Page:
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Nora is Torvald's "doll" in their house. He refers to her by diminutive pet names such as "little squirrel," "little spendthrift," and "singing lark." The macaroons he forbids her to eat represent her deception: she lies to him, forges her father's signature, etc. Playing hide-and-seek with her children, whom Nora regards as "dolls," is also symbolic of her relationsihp with her husband. The tarantella that she dances is a dance meant for couples, but she performs it alone, suggesting the deterioration of their marriage, just as the Christmas tree, which is fresh at the beginning of the play on Christmas Eve but on Christmas Day is already bedraggled. Even the hairpin she breaks by trying to unlock the letter box to retrieve Krogstad's letter shows her desperation and perhaps the loss of her traditional femininity, eventually revealed when she abandons her family. Such an ending was shocking to Ibsen's audiences who believed that a woman should place husband and children above her own needs and desires. That slammed door symbolizes her break with tradition in her quest to discover who she is as an individual.
I have not seen where any of the studies has mentioned this. One of the biggest symbol is that Ibsen uses the bird and squirrel names Torvald calls Nora in a way to make Torvald look silly and kind. However, I it is used to such an extent that I feel Ibsen is trying to emphasize that it makes Torvald feel superior. Therefore giving him control over Nora and she begins to feel helpless and small and unable to take care of herself, actually she even uses it to get what she wants, because she knows that Torvald likes to play the big man. He also uses this bird to teach Nora to obey: Helmer. Nora, Nora, and you would be a party to that sort of thing? To have any talk with a man like that, and give him any sort of promise? And to tell me a lie into the bargain? Nora. A lie--? Helmer. Didn't you tell me no one had been here? (Shakes his finger at her.) My little songbird must never do that again. A songbird must have a clean beak to chirp with--no false notes! (Puts his arm round her waist.) That is so, isn't it? Yes, I am sure it is. (Lets her go.) We will say no more about it. (Sits down by the stove.) How warm and snug it is here! (Turns over his papers.) He is a controlling man and I think that Ibsen wanted to show this. Torvald only has one friend (maybe) and he has told Nora that Mrs. Linde is a bore, etc, limiting her friends. He also continually calls her names “featherhead” : Helmer. What are little people called that are always wasting money? Nora. Spendthrifts--I know. Let us do as you suggest, Torvald, and then I shall have time to think what I am most in want of. That is a very sensible plan, isn't it?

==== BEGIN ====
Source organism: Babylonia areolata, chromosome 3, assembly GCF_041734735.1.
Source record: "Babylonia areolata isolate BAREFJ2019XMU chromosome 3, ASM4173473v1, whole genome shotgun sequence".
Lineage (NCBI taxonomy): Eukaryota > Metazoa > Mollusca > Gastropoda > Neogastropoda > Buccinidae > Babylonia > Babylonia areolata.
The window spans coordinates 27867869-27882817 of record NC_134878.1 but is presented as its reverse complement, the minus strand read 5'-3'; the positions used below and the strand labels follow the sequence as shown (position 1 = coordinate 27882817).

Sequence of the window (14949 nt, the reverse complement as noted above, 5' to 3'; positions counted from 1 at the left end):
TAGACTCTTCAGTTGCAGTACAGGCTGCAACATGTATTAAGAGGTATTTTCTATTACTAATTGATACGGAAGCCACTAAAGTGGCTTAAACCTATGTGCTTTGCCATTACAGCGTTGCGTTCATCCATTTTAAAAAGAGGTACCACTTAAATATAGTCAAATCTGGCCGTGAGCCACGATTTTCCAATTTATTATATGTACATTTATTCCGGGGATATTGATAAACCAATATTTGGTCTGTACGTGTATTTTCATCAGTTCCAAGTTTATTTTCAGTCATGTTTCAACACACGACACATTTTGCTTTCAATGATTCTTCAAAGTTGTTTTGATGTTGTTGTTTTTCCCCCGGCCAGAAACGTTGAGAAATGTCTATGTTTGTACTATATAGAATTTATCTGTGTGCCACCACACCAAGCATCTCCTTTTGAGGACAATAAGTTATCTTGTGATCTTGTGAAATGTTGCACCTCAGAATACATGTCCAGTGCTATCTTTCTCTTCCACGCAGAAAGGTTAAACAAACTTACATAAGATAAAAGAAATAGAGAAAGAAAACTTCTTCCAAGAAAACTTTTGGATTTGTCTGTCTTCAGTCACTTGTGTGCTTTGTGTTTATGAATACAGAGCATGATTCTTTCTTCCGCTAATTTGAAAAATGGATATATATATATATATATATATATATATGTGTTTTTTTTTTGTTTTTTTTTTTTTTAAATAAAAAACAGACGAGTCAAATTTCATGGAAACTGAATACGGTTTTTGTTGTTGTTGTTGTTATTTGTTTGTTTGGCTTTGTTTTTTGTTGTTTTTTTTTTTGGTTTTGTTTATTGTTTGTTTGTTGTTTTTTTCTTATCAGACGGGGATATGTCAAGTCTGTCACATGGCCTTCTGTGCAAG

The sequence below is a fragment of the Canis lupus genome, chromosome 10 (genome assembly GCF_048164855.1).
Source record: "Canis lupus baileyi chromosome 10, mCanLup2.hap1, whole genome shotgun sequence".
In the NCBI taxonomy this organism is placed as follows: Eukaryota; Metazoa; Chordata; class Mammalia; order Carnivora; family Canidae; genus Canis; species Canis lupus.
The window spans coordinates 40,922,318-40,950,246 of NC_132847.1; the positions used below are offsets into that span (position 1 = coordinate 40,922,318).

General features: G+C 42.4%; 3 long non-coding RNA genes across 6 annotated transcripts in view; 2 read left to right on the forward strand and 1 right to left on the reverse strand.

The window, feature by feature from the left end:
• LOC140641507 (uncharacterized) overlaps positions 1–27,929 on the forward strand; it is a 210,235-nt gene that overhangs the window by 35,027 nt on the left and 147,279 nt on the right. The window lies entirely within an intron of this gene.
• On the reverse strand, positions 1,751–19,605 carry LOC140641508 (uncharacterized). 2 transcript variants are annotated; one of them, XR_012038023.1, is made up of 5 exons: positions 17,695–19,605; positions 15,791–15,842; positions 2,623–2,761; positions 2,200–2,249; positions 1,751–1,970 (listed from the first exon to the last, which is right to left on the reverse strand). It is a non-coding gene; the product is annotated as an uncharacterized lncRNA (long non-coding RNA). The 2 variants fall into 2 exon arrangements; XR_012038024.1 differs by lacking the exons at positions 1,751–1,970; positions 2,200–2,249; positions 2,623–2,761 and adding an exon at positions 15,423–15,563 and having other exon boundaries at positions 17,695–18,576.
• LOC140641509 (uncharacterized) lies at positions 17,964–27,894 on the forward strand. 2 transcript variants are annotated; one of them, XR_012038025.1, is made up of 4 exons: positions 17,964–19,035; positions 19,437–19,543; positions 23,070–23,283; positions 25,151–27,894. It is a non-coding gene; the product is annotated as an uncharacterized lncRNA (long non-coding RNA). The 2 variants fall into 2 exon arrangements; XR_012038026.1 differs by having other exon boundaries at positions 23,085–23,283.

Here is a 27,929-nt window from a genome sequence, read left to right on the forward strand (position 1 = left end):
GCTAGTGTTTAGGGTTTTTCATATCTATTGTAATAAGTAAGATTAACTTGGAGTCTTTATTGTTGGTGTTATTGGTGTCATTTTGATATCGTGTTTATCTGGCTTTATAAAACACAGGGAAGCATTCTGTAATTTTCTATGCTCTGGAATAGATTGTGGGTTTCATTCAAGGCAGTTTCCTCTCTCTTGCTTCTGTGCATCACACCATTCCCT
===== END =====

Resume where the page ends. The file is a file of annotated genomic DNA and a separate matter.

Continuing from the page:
and so forth. She was the perfect wife, because her father was the same type and had trained her to follow the rules. Think as I do, act as I want you to and we will have no problems.
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